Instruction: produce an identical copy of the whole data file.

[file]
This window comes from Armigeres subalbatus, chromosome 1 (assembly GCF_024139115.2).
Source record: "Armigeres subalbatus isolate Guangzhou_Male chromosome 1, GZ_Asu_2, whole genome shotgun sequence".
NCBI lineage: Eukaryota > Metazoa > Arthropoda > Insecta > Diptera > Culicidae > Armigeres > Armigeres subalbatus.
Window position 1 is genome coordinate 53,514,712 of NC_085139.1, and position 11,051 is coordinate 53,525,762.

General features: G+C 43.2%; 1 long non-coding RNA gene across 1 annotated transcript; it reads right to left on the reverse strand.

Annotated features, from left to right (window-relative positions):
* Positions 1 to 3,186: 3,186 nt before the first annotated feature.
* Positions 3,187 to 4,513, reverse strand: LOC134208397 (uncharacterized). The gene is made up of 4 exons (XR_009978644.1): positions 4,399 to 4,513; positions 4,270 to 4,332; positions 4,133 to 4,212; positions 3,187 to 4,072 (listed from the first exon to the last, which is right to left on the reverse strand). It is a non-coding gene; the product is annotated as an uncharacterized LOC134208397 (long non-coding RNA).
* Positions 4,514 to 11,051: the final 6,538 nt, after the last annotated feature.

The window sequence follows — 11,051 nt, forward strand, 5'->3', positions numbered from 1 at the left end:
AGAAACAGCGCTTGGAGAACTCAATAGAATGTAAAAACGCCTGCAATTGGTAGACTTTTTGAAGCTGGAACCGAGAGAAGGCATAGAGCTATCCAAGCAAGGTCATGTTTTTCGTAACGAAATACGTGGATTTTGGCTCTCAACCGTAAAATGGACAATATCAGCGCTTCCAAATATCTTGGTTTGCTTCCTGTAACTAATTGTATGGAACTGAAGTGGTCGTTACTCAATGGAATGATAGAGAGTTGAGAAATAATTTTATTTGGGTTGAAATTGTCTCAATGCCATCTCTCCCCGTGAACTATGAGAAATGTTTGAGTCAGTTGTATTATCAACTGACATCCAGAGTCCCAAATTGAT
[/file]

This window comes from Armigeres subalbatus, chromosome 1 (assembly GCF_024139115.2).
Source record: "Armigeres subalbatus isolate Guangzhou_Male chromosome 1, GZ_Asu_2, whole genome shotgun sequence".
NCBI lineage: Eukaryota > Metazoa > Arthropoda > Insecta > Diptera > Culicidae > Armigeres > Armigeres subalbatus.
Window position 1 is genome coordinate 53,514,712 of NC_085139.1, and position 11,051 is coordinate 53,525,762.

General features: G+C 43.2%; 1 long non-coding RNA gene across 1 annotated transcript; it reads right to left on the reverse strand.

Annotated features, from left to right (window-relative positions):
* Positions 1 to 3,186: 3,186 nt before the first annotated feature.
* Positions 3,187 to 4,513, reverse strand: LOC134208397 (uncharacterized). The gene is made up of 4 exons (XR_009978644.1): positions 4,399 to 4,513; positions 4,270 to 4,332; positions 4,133 to 4,212; positions 3,187 to 4,072 (listed from the first exon to the last, which is right to left on the reverse strand). It is a non-coding gene; the product is annotated as an uncharacterized LOC134208397 (long non-coding RNA).
* Positions 4,514 to 11,051: the final 6,538 nt, after the last annotated feature.

The window sequence follows — 11,051 nt, forward strand, 5'->3', positions numbered from 1 at the left end:
AGAAACAGCGCTTGGAGAACTCAATAGAATGTAAAAACGCCTGCAATTGGTAGACTTTTTGAAGCTGGAACCGAGAGAAGGCATAGAGCTATCCAAGCAAGGTCATGTTTTTCGTAACGAAATACGTGGATTTTGGCTCTCAACCGTAAAATGGACAATATCAGCGCTTCCAAATATCTTGGTTTGCTTCCTGTAACTAATTGTATGGAACTGAAGTGGTCGTTACTCAATGGAATGATAGAGAGTTGAGAAATAATTTTATTTGGGTTGAAATTGTCTCAATGCCATCTCTCCCCGTGAACTATGAGAAATGTTTGAGTCAGTTGTATTATCAACTGACATCCAGAGTCCCAAATTGAT